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9. It appears to have been the opinion of the orthodox Jews, that there were real personal devils. Matt. xii. 24. “But when the Pharisees heard it, they said, this fellow doth not cast out devils but by Beelzebub the prince of the devils ;" see also Matt. ix. 24. If the Pharisees believed in no devils, any more than universalists of the present day, what did they mean by Beelzebub the prince of devils? And what did they mean when they affirmed that Christ cast out devils by this prince of the satanic host? Did they mean that Christ employed the worst of man's evil propensities to cast out those of less turpitude ? Or did they mean that he employed the worst of diseases to cure those of a more mild character?
10. The writers of the New Testament express themselves as though they believed in real devils, and demoniac possessions. Mark i. 34. “And he healed many that were sick of divers diseases, and cast out many devils, and suffered not the devils to speak because they knew him." Here the writer distinguishes diseases from devils, and says that Christ suffered not the devils to speak, as though he really believed that the devils thus cast out were beings capable of speaking, and understanding the character and mission of the Son of God. What cried out if there are no devils that are personal beings? and who did St. Luke suppose cried out if he did not believe in real demoniac possessions ?
11. Jesus Christ pursued a course directly calculated to confirm his disciples in the opinion that they were real and personal beings that he cast out. Luke x. 17, 18.
" And the seventy returned, saying, Lord, even the devils are subject unto us through thy name; and he said unto them, I beheld satan as lightning fall from heaven.” If they believed in devils, this reply was calculated to confirm them in that belief; and if they did not believe in devils, what would Christ have the disciples believe it was that he saw fall from heaven? Luke iv. 35. “ And Jesus rebuked him saying, hold thy peace and come out of him." Here Christ, in casting out what is called a devil, speaks with authority, not to the man, but to the devil he was casting out of the man.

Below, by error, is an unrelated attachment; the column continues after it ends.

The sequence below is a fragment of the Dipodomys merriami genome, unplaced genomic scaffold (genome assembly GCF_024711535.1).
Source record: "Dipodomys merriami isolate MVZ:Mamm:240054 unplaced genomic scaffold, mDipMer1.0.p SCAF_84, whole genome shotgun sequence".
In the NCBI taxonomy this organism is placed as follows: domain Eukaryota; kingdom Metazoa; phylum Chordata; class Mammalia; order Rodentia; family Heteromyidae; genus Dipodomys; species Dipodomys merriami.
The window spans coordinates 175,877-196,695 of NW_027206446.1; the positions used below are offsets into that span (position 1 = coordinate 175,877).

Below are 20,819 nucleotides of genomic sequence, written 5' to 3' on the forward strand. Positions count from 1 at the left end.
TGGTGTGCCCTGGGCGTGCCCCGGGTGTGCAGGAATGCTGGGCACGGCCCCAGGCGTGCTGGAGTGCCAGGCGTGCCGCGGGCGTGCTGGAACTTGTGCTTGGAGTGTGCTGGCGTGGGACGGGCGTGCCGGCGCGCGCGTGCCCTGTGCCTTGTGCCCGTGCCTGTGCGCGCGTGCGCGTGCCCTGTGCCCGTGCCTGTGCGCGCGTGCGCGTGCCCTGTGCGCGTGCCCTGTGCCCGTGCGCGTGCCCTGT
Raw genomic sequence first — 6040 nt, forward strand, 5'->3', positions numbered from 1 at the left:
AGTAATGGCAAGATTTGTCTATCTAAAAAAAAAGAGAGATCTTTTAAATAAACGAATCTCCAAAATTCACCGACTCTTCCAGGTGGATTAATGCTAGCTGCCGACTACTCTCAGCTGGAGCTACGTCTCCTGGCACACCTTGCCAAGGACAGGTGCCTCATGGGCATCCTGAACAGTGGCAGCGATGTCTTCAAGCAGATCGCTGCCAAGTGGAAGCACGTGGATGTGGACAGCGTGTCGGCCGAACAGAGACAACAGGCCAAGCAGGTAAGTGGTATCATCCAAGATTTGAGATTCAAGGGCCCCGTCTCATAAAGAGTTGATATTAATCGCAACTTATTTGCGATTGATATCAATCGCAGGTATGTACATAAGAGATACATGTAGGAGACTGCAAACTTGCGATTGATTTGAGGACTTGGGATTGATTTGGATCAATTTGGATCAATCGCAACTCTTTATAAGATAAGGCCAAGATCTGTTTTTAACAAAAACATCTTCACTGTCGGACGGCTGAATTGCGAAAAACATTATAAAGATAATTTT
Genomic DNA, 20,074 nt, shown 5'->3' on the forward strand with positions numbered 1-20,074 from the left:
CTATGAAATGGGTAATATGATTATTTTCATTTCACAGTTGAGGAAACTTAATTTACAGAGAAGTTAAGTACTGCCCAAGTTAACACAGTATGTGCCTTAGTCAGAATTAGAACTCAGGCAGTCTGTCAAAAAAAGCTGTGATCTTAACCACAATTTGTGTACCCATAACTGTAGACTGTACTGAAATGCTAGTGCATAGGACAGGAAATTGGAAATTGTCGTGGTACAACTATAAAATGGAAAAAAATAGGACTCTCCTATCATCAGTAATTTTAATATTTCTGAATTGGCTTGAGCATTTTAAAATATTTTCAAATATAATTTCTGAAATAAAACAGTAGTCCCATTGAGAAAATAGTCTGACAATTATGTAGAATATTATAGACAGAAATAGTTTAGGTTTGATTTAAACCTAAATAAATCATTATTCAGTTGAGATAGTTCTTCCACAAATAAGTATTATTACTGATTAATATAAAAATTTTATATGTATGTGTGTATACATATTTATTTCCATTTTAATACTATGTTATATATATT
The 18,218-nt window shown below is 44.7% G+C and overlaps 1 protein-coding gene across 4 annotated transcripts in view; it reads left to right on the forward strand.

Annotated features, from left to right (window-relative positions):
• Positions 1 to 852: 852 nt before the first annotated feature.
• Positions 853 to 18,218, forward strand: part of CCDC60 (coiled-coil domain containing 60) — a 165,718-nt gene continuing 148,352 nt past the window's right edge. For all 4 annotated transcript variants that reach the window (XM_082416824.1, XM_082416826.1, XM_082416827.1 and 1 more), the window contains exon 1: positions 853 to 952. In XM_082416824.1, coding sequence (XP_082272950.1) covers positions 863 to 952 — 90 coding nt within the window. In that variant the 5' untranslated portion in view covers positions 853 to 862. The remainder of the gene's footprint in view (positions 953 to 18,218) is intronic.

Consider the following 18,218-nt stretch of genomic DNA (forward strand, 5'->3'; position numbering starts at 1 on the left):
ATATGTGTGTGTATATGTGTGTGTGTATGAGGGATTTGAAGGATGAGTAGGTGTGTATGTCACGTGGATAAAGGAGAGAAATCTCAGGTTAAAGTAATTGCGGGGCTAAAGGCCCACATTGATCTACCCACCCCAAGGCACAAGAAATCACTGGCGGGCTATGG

6 And Jesus rebuked him, (the devil) and said, come out of him," (the man.) Did they believe in the existence of real demoniac possessions, the solemn and direct address of our Lord,
to their imaginary demons was certainly calculated to confirm them in the error, if it be an error; and if they did not believe in the existence of devils, to whom would Jesus have had the by-stander suppose he was addressing himself, with such commanding authority ?
12. The disciples had “ authority over all devils,” to cast them out. See Luke ix. 1. By devils here cannot be meant bad men of any class or degree, nor any evil propensities in our nature, nor any personified principle of evil; for the disciples never had authority over these, nor could they have such authority consistently with moral agency on the part of the controlled. Had the disciples of our Lord possessed such power over evil, or even over the evil dispositions of men, they could have reformed every sinner at pleasure.